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UE4 Blueprints are visual programming, and are done very well. For a lot of things they work are excellent. Everything has a very fine structure to it, you can drag off pins and get context aware options, etc. You can also have sub-functions that are their own graph, so it is cleanly separated. I really like them, and use them for a lot of things.

The issue is that when you get into complex logic and number crunching, it quickly becomes unwieldy. It is much easier to represent logic or mathematics in a flat textual format, especially if you are working in something like K. A single keystroke contains much more information than having to click around on options, create blocks, and connect the blocks. Even in a well-designed interface.

Tools have specific purposes and strengths. Use the right tool for the right job. Some kind of hybrid approach works in a lot of use cases. Sometimes visual scripting is great as an embedded DSL; and sometimes you just need all of the great benefits of high-bandwidth keyboard text entry.

Exactly. Take as an example something from a side project of mine that I recently did:


Compare that with this bit of pseudocode:

  function inputAxisHandleTeleportRotation(x, y, actingController, otherController) {
    if(actingController.isTeleporterActive) {
      // Deactivate teleporter on axis release, minding controller deadzone around 0
      if(taxicabDistance2D_(x, y, 0, 0) < thumbstickReleaseDeadzone) {
        sendEvent(new inputTeleportDeactivate(actingController, otherController);
      else {
        actingController.teleportRotation = getRotationFromInput(x, y, actingController);
Which one is more readable for someone who's even a little bit experienced in programming? Which one is faster to create and edit?

That nested if statement, in particular, looks especially awkward in the blueprint.

I use Unreal Engine Blueprint visual scripting a lot, and I like it too.

Regarding your point about complex logic and number crunching can be alleviated by using a 'Math Expression' node... which allows math to be written in textual form in a node.

Holy hell, I didn't know about Math Expression node. Thanks! Now I have a bunch of blueprints to clean up from half a screen of hand-dragged math each.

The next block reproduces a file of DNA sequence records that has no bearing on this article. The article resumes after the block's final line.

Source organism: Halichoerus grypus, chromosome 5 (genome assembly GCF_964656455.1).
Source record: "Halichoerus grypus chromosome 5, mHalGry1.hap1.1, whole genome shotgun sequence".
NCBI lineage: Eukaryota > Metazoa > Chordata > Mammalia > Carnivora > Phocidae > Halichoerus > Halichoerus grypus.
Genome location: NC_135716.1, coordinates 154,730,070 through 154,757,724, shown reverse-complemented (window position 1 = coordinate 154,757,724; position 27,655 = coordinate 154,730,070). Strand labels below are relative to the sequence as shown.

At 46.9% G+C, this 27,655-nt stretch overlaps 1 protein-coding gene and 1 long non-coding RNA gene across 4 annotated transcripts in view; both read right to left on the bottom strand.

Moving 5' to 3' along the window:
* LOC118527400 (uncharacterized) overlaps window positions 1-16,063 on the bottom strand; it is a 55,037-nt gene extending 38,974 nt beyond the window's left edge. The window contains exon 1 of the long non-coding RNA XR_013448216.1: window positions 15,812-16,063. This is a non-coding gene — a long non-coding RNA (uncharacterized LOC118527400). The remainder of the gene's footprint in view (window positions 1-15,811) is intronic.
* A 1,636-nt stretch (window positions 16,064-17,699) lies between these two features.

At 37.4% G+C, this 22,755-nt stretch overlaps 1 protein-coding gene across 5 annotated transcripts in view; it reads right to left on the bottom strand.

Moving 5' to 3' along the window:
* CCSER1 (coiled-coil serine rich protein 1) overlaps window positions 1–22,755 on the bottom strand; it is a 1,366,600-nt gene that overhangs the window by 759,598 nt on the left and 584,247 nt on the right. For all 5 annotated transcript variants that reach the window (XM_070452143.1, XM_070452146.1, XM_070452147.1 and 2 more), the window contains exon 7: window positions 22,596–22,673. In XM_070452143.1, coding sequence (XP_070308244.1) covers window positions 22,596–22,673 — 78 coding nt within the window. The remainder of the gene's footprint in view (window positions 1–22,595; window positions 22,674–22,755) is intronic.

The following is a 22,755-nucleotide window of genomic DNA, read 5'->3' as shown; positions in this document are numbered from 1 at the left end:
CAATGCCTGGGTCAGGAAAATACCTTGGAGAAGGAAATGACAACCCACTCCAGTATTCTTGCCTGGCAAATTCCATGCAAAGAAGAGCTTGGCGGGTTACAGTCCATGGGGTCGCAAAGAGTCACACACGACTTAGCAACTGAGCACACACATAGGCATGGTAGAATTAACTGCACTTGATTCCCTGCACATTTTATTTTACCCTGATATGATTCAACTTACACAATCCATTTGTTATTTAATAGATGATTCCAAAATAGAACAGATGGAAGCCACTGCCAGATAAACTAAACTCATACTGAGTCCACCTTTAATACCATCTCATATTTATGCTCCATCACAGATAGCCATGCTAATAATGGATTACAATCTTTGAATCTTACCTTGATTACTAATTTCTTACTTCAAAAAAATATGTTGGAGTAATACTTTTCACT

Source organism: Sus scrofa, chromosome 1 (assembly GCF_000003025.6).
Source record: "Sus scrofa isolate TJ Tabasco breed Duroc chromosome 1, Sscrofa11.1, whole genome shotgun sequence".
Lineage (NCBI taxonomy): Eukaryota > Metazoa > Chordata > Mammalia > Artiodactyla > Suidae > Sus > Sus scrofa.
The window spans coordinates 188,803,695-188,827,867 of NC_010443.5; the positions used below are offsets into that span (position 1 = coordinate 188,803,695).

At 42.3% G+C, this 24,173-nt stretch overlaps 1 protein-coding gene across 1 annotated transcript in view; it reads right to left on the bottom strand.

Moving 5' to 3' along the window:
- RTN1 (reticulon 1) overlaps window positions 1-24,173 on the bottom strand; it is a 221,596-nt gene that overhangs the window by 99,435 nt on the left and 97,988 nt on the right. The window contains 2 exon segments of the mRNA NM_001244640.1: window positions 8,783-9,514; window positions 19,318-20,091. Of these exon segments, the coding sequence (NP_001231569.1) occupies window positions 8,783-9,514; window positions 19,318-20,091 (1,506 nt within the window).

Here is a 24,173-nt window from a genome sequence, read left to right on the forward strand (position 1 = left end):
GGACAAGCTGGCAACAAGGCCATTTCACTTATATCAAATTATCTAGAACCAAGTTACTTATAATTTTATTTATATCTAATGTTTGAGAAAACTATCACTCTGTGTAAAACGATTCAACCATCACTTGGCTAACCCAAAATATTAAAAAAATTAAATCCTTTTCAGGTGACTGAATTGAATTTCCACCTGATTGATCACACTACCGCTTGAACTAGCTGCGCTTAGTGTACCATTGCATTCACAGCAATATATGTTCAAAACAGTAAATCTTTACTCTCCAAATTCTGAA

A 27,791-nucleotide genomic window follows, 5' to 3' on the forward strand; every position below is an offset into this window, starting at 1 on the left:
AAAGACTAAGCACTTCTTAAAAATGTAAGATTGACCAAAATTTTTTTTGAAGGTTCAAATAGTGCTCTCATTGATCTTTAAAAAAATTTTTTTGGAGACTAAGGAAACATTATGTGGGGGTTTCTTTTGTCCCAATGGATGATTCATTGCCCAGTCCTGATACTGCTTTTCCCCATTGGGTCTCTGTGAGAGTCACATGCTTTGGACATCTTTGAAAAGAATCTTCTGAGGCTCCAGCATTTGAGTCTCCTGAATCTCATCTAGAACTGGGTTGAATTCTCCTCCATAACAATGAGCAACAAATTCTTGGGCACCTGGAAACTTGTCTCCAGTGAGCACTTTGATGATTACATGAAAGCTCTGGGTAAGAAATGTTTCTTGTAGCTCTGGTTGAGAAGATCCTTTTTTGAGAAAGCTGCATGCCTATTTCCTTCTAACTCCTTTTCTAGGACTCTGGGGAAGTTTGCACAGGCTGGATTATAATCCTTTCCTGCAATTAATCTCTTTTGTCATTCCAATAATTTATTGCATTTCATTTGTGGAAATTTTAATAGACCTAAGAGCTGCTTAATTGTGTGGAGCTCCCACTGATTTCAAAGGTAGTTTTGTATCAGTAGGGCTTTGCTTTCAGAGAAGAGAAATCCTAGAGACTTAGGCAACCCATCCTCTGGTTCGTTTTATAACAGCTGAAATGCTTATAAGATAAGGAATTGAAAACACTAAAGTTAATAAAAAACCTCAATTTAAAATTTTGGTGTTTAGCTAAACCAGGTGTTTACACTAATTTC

Blueprints gain so little from adding spatial movement to code blocks. A normal language has a clear hierarchy of flow from top to bottom, with embedded branches that give a stable backbone to what otherwise becomes a mess of wires. I think a DSL with a proper visual editor like JASS in war3, starcraft2 or visual LUA editor works better in the long run because it "fails gracefully" into learning a programming language, which ultimately should be the growth curve & workflow for using a visual scripter.

Blueprints are great for the material editor where everything is going to terminate in a specially designed exit node and there is little branching logic, but even for basic level scripting it is more messy than it used to be in the industry.

I agree about using the right tool for the job. And I know UE4 Blueprints are popular so they must be doing something right. Personally I tried using them for a while and gave up. My own experience was:

1) It took me longer to create blueprints than it would have taken to write the equivalent code. I kept finding myself thinking "I could do this in 5 seconds with a couple of lines of code"

2) The blueprints quickly became unwieldy. A tangle of boxes and wires that I couldn't decipher. I find code easier to read, as a rule.

3) I didn't find it any simpler than writing code. A Blueprint is basically a parse tree. It maps pretty much 1:1 to code; it's just a visual representation of code.

> And I know UE4 Blueprints are popular so they must be doing something right.

I'd argue that 90% of it is just that they work out of the box. You download the engine bundle and you can start doing blueprints. Being able to write normal code requires you to compile UE from source, which is a non-trivial thing for any large C++ project.

I'm pretty sure if they embedded Lua or Lisp directly into the engine, and provided a half-decent editing environment in-editor, that it would meet with success just as well.

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